Understanding & Easing The Symptoms of Postpartum Depression

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how to deal with the baby blues 

By: Amy-Rose White, MSW, CSW, Director of Maternal Mental Health Services/Psychotherapist at The Healing Group 

The magical glow of a smiling pregnant woman and the cherubic face of a new baby are images women hold onto dearly when picturing adding a new baby to the family — whether through pregnancy or adoption…and whether it’s the first baby or the fifth! 
Unfortunately, the preconceptions described above, that of the “peaceful” and “blissful” mother and child, ring false for many new parents. 
The unrealistic images of perfection, and the shame and stigma that come when we feel like we are somehow not measuring up, keep us from reaching out for help and support.   
Enter a far more common and realistic picture…that of an exhausted, emotional, and anxious mama trying desperately to get the diaper bag ready while herding two older kids into the car, and somehow arriving to the doctor’s appointment on time without collapsing in a puddle of tears in the parking lot. 

The term “baby blues” usually involves tearfulness, irritability, and fatigue.   
It affects around 80% of all new moms and resolves within a few weeks postpartum. However, up to 60% of new moms (in Utah alone) report similar, but more severe symptoms that persist far beyond this time period and often begin during pregnancy.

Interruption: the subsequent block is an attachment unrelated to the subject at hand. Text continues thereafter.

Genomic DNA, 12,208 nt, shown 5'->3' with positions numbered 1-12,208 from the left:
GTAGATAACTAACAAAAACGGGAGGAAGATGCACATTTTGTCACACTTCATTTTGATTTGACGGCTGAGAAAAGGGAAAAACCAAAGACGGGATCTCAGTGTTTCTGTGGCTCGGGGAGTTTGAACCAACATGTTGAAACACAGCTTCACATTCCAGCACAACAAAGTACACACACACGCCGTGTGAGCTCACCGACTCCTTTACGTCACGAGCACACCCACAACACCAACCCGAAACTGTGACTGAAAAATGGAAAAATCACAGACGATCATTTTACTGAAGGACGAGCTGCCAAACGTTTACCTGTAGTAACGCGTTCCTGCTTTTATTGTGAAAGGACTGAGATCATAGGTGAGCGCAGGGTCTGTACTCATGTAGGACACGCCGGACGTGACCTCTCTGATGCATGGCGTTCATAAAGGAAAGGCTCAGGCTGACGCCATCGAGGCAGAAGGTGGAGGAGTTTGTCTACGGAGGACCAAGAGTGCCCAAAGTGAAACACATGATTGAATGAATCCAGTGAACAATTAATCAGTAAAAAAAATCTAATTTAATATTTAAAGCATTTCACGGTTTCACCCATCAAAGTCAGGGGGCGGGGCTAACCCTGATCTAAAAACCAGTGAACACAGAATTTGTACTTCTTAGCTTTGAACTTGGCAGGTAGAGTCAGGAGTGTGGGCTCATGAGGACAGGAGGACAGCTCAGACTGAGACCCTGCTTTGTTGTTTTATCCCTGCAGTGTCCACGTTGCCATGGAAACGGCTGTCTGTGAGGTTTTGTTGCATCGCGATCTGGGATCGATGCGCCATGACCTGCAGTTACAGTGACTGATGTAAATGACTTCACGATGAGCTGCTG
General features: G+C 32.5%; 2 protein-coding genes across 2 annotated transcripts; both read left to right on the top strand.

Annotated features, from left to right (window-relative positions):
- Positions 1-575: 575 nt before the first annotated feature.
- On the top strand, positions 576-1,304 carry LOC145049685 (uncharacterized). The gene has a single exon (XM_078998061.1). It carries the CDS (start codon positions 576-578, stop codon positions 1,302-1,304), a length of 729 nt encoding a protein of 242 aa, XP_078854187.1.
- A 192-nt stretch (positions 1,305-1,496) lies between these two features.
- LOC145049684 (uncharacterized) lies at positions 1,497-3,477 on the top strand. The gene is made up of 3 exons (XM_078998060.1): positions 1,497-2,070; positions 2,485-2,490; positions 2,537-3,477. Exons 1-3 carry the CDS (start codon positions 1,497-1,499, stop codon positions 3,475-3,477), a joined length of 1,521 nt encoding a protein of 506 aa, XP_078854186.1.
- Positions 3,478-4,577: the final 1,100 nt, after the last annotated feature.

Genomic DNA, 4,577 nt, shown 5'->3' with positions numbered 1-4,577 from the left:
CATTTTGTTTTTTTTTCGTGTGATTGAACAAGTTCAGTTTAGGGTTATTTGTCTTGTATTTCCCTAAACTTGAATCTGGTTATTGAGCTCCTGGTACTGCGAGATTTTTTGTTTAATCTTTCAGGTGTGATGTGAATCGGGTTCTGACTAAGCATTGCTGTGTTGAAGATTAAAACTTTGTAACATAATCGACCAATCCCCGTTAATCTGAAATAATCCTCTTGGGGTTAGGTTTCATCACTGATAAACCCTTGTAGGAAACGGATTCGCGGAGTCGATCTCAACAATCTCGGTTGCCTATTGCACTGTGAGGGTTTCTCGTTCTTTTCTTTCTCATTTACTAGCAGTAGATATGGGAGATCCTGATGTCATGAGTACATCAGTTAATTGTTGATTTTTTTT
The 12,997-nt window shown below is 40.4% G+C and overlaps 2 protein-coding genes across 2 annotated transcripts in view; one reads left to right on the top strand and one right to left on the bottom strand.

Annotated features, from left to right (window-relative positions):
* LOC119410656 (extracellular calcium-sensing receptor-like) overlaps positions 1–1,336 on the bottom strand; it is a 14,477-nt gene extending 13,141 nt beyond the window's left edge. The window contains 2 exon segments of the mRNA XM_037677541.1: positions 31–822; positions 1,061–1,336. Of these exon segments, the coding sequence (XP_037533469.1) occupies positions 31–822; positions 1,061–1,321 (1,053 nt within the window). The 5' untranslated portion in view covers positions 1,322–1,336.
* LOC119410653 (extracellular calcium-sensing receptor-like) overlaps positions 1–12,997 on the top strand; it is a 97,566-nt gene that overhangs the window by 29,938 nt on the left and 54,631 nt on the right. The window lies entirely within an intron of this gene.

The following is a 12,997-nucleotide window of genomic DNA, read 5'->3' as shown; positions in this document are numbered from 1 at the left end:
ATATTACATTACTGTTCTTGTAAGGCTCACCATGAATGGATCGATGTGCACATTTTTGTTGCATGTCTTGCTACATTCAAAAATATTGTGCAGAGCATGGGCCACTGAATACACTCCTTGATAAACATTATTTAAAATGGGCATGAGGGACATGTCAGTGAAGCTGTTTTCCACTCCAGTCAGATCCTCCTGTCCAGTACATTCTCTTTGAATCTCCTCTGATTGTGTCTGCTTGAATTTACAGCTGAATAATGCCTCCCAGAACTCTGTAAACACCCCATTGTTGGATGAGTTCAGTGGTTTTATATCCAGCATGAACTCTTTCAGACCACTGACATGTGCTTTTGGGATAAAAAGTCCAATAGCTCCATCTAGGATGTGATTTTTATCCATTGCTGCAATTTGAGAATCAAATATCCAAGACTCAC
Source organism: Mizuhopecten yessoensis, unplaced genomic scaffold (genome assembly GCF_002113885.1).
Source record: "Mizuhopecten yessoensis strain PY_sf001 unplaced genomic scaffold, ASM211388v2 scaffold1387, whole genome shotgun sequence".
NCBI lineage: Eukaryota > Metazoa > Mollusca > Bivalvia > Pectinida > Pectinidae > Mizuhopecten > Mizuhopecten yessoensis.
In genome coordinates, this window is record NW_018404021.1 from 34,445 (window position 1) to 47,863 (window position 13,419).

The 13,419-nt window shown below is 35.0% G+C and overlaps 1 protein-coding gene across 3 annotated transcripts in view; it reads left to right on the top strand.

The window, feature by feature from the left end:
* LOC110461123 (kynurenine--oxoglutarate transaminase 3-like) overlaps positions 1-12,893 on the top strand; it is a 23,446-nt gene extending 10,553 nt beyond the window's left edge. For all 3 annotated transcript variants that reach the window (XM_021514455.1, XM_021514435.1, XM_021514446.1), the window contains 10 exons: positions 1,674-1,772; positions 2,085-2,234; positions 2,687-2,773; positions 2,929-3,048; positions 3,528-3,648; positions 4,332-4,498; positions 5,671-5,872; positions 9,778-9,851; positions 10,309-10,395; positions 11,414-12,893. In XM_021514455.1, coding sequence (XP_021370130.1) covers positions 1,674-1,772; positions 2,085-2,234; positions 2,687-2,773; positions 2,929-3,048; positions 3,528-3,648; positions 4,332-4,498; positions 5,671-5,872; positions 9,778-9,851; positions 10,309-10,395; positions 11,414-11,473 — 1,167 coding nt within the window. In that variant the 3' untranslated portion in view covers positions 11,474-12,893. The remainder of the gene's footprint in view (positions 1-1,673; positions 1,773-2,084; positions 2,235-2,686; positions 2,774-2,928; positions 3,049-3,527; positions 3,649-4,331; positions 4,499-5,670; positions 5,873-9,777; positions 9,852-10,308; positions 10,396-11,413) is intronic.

These mothers are experiencing a real medical illness called Postpartum Depression, or “Perinatal Depression”,  which includes pregnancy and the first year postpartum or post-adoption. At least 10% of fathers will also experience PPD. 

So what does PPD really look like? Not how you probably think. Most affected moms take very good care of their babies and their other children if they have them, and usually look very “put together” to the outside world. 

The mom with PDD is usually not under the covers, hiding from life, but she is suffering indescribable anxiety or panic.  She experiences constant worry, is tearful, irritable, and feels anger toward herself, her partner or spouse, and sometimes even her children. 

She may also have intrusive images and scary thoughts she can’t control.  Mostly, she knows she just doesn’t feel like herself. Moreover, because she is “supposed” to feel grateful for her child/children and complete the superwoman fantasy created by our society, she will usually fear she is going crazy and be too ashamed and afraid of disclosing her true experience. 

So what’s a mom to do? The good news is that there are a lot of help and resources available. Here are some ideas for staying emotionally healthy during pregnancy and the first months postpartum: